Thursday, July 22, 2010

'The Moviegoer' by Walker Percy

The MoviegoerThe Moviegoer by Walker Percy

My rating: 4 of 5 stars

I liked it, a lot. Binx and Kate were real characters for me. I love the idea of the "search," what a person would pursue if not stuck in the everydayness of his/her own life. There's a sense of "becoming" that is still very much in play in Binx's search, in play even for an established, working, responsible citizen like himself.

I had some sense of the undercurrent of this book that others might not have had: Percy starts with a quotation from Kierkegaard's "Sickness Unto Death." I have read that book, which is most succinctly (if not best) described as existentialist philosophy and intuitive psychology -- not easy reading, but for a certain cast of mind and quandary of heart, it can hardly be called boring. "Sickness Unto Death" is an anatomy of despair, it's different forms and impacts, and it is quite thorough.

After I (finally finally finally) finished this book today on a train from Bath to London, I started re-reading it.

While in London, I've been trying to understand the mash-up of classical paganism and Christianity that is England. I'm also curious about architecture and how classical mythology emerges and re-emerges as an influence and decorative element. So my mind perked up when Binx is with Kate in Chicago and he passes some attractive young women and realizes he is not distracted by them. It's a rare moment; I think some of us understand. So unusual it is, Binx wonders about it. From there, he goes off on a tangent on how old paganism would have heartily engaged in sexual relations and how Christianity would have a firm prohibition against fornication. But for Binx, as he says, his American experience has been neither one of hearty sex nor one of firm prohibition -- a kind of mushy, tempting-but-uncertain possibility, weakly held out and glanced at askance.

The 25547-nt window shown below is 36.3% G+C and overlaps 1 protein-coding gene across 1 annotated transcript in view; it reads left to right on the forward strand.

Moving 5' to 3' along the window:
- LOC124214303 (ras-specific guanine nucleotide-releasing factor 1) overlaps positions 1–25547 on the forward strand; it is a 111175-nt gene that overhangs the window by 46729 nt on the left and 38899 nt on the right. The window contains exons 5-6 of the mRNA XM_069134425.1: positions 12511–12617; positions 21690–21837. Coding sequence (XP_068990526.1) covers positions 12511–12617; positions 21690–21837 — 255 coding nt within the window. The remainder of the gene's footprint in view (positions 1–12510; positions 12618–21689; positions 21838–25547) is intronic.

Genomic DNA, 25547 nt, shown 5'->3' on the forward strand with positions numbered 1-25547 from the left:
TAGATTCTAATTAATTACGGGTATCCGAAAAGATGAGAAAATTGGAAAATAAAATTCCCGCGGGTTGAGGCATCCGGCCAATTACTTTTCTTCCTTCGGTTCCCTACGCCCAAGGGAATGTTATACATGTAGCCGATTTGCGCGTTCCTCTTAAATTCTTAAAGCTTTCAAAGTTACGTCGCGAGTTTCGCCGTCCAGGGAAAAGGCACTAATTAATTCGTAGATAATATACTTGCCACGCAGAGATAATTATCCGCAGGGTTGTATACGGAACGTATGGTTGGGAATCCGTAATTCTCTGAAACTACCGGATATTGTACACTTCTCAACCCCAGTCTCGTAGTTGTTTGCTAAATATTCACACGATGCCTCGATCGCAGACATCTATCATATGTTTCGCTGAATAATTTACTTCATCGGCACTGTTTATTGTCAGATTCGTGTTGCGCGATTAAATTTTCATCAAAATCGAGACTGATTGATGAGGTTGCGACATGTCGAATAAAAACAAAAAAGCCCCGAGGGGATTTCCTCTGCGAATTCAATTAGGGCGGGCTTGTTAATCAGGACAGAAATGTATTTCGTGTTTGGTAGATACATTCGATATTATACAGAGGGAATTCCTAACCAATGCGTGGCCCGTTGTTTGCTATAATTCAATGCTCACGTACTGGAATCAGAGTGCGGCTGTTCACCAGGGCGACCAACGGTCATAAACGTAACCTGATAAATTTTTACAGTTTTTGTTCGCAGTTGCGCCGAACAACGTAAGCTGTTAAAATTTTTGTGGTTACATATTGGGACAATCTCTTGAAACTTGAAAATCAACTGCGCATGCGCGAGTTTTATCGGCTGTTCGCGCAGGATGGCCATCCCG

Along those lines, on the train ride to Chicago, Binx struggled to become "intimate" with Kate on the train, and seems to chastise himself for his weakness, and somewhere along the way it is noted, following another Kierkegaard text, that moderns can't even sin anymore. It echoes another Kierkegaard text. In "Either/Or," Kierkegaard writes that his contemporaries are too spiritually paltry to sin, so he prefers Shakespeare and Old Testament, because in those texts, people hate, murder their enemies, and curse their descendants -- while these days, no one can even be fully bad, never mind good.